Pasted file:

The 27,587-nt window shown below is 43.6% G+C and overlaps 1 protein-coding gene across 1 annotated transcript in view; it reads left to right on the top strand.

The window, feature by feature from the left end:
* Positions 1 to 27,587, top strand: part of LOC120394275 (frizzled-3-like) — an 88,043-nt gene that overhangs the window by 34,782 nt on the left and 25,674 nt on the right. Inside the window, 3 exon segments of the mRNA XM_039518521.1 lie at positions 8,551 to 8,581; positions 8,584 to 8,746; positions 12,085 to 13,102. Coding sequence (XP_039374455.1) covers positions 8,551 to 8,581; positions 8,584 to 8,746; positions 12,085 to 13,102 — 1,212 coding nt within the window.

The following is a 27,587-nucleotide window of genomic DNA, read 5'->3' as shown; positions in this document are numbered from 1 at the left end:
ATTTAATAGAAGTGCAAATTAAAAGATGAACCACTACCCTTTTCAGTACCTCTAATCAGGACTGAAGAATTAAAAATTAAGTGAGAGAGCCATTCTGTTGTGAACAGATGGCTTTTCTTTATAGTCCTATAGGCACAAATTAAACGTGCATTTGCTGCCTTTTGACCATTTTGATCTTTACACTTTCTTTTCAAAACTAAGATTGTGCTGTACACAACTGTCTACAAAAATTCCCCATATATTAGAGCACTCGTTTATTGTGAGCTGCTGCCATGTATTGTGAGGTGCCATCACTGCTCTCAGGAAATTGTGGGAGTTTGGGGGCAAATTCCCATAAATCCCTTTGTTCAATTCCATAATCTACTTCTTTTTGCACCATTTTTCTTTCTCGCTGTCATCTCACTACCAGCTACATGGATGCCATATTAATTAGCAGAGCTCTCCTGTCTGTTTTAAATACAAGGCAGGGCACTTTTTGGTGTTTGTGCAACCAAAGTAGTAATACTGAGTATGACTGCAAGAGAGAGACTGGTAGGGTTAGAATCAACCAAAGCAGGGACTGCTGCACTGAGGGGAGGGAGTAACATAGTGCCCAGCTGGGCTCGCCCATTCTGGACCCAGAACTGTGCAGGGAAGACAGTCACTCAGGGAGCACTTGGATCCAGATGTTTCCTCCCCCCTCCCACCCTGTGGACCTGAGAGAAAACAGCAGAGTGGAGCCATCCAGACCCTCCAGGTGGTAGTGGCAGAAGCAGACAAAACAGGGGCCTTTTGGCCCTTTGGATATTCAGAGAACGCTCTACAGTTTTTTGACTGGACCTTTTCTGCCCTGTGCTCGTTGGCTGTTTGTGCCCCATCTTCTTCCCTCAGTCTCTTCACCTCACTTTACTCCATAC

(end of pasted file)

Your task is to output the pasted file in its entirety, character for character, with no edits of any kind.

The 27,587-nt window shown below is 43.6% G+C and overlaps 1 protein-coding gene across 1 annotated transcript in view; it reads left to right on the top strand.

The window, feature by feature from the left end:
* Positions 1 to 27,587, top strand: part of LOC120394275 (frizzled-3-like) — an 88,043-nt gene that overhangs the window by 34,782 nt on the left and 25,674 nt on the right. Inside the window, 3 exon segments of the mRNA XM_039518521.1 lie at positions 8,551 to 8,581; positions 8,584 to 8,746; positions 12,085 to 13,102. Coding sequence (XP_039374455.1) covers positions 8,551 to 8,581; positions 8,584 to 8,746; positions 12,085 to 13,102 — 1,212 coding nt within the window.

The following is a 27,587-nucleotide window of genomic DNA, read 5'->3' as shown; positions in this document are numbered from 1 at the left end:
ATTTAATAGAAGTGCAAATTAAAAGATGAACCACTACCCTTTTCAGTACCTCTAATCAGGACTGAAGAATTAAAAATTAAGTGAGAGAGCCATTCTGTTGTGAACAGATGGCTTTTCTTTATAGTCCTATAGGCACAAATTAAACGTGCATTTGCTGCCTTTTGACCATTTTGATCTTTACACTTTCTTTTCAAAACTAAGATTGTGCTGTACACAACTGTCTACAAAAATTCCCCATATATTAGAGCACTCGTTTATTGTGAGCTGCTGCCATGTATTGTGAGGTGCCATCACTGCTCTCAGGAAATTGTGGGAGTTTGGGGGCAAATTCCCATAAATCCCTTTGTTCAATTCCATAATCTACTTCTTTTTGCACCATTTTTCTTTCTCGCTGTCATCTCACTACCAGCTACATGGATGCCATATTAATTAGCAGAGCTCTCCTGTCTGTTTTAAATACAAGGCAGGGCACTTTTTGGTGTTTGTGCAACCAAAGTAGTAATACTGAGTATGACTGCAAGAGAGAGACTGGTAGGGTTAGAATCAACCAAAGCAGGGACTGCTGCACTGAGGGGAGGGAGTAACATAGTGCCCAGCTGGGCTCGCCCATTCTGGACCCAGAACTGTGCAGGGAAGACAGTCACTCAGGGAGCACTTGGATCCAGATGTTTCCTCCCCCCTCCCACCCTGTGGACCTGAGAGAAAACAGCAGAGTGGAGCCATCCAGACCCTCCAGGTGGTAGTGGCAGAAGCAGACAAAACAGGGGCCTTTTGGCCCTTTGGATATTCAGAGAACGCTCTACAGTTTTTTGACTGGACCTTTTCTGCCCTGTGCTCGTTGGCTGTTTGTGCCCCATCTTCTTCCCTCAGTCTCTTCACCTCACTTTACTCCATAC